The following is a work of fiction.
Rekha watched the sky from the window as a nervous twinge ran through her gut. It was Sunday, and the forecast said there would be heavy rain.
Below her was their garden, tidy and green, maintained with ruthless efficiency by her mother, Sabina. Sabina was very sensitive about her garden. She rarely allowed Rekha to help, even when time seemed short. But, looking at her mother now, Rekha felt a sense of calm.
Sabina was tending to the chrysanthemums that had bloomed last week. Even a year ago, the garden had been a mess. Her mother had struggled at first, spending hours and hours trawling through YouTube tutorials. Her steely determination won out in the end.
As Sabina stood up and wiped the sweat from her face, Rekha caught sight of her smile. A lopsided quirk of the lips that Rekha had seen for 15 years now. It was a startling combination of cheer and combativeness.
It was typical of her mother. Sometimes, Rekha blamed herself for her mother's constant struggles and the many challenges they faced as a family. But she was met with that same smile whenever she voiced these concerns.
"Beta," she would say, her voice on a knife's edge between anger and amusement. "I love you dearly. It has been my privilege to give you life and help raise you. And I'll take that same life away if you think like that again."
Sabina was doing her undergraduate degree when she fell in love. A year later, she was blessed with Rekha. But Rekha's father had left the picture early, not intending to be part of their lives.
Sabina was lost. She initially hid her pregnancy from her family, terrified her parents would shun her. She kept thinking that she had ruined her mother's dreams of her future.
At one point, Sabina thought she would run away, setting out on her own because she wanted to keep the baby. But she couldn't do it. She knew she would miss her mother too much.
Sabina revealed the truth to her mother Sharmin when it became too difficult to hide. Sabina's mother was shocked, of course, but she understood immediately. Whatever her feelings about Sabina's actions, she loved her daughter and recognised that she needed her mother more than ever.
For the next decade, Sharmin did everything she could to help her daughter raise Rekha. While Sabina pursued her education further, she took care of her granddaughter. Sharmin cooked, cleaned, and looked after the house during exams, allowing her daughter to reach the top of her class. She even babysat when Sabina got a job at a reputable company and started rising through the ranks. Sabina called her mother her 'rock'.
Then came the day of the diagnosis, when doctors told Sharmin she only had a year or so to live.
It came as a massive blow to Sabina. Without her mother, she felt the ground give way beneath her feet. For years she believed she didn't need a partner to raise her daughter. After all, she had her mother.
But, on May 14, 2018, she was gone. Rekha was devastated, but she knew her mother needed her even then. She put her mourning for her grandmother aside and went to her mother.
Those had been their darkest days. The two had to learn how to work together as a family. It wasn't easy. Tensions rose, tempers flared, and mother and daughter had to keep going while nursing the hurt in their hearts. But even in their worst moments, they were still a team. A united front against the world.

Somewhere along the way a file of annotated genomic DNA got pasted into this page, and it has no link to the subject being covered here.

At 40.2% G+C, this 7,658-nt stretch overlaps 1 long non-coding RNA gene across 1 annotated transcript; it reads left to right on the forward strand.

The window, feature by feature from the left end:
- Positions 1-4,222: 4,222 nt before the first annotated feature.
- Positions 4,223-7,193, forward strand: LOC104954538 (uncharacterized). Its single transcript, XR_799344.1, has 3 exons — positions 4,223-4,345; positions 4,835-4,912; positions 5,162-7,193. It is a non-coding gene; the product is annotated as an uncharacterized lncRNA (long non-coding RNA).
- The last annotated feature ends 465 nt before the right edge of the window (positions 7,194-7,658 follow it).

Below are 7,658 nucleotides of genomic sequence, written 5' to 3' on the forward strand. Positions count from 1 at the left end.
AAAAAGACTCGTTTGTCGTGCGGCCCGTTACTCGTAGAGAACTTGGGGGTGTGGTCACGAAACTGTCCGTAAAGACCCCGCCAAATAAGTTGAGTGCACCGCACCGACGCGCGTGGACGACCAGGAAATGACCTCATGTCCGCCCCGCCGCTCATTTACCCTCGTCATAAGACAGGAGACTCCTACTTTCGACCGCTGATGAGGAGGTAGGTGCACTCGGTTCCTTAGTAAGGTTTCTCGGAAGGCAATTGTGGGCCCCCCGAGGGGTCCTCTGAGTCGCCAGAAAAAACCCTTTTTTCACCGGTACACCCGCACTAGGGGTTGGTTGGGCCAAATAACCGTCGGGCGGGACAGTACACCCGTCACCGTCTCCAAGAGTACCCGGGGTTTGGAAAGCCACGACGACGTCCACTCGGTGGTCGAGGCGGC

The years passed, and they grew stronger. Despite Sabina's troubles at home, her performance at work drew steady praise and, eventually, promotions. Rekha, who inherited her work ethic from her mother, did well in school. But, despite their success, a sadness lingered in the air. A pain that grew keener every Mother's Day. They never spoke about it, but it hung between them regardless.
But, this year, Rekha was determined to make a difference.
As Sabina put away her gardening tools and turned back towards the house, Rekha rushed to the kitchen to grab the cake she had carefully made in secret. She had little experience with baking, but her mother wasn't the only one who knew how to use YouTube.
As Sabina entered, she saw a fluffy and slightly lopsided cake on the table with purple flowers and slightly smudged writing that said: "To my rock".
A smile tugged at the corner of her mouth, but she kept her composure.
"What's all this?" she said, casually going to wash her hands.
"Ma," Rekha said, embarrassment burning her cheeks. "It's Mother's Day."
"Is it?" Sabina asked.
"I thought we could celebrate just once, you know?" Rekha said.
Sabina nodded. Her face was still impassive as she put together a few plates, a knife and some forks and brought them to the table.
Carefully, she cut out a thin slice and put it on a plate, cut out a small piece and put it in her mouth. The smile that had been threatening to spill out finally did.
"You seem to have inherited your grandmother's baking skills," she said.
"That bad?" Rekha asked, panicking and putting a forkful into her mouth.
It was thick, chewy, and had the unmistakable zing of baking powder.
"I tried so hard!" Rekha moaned, her mouth still full of gloop.
Laughing, Sabina took her in her arms and gave her a firm kiss on the cheek.
"Next time, I'll make the cake," she said.
This article is part of Stripe, bdnews24.com's special publication focusing on culture and society from a youth perspective.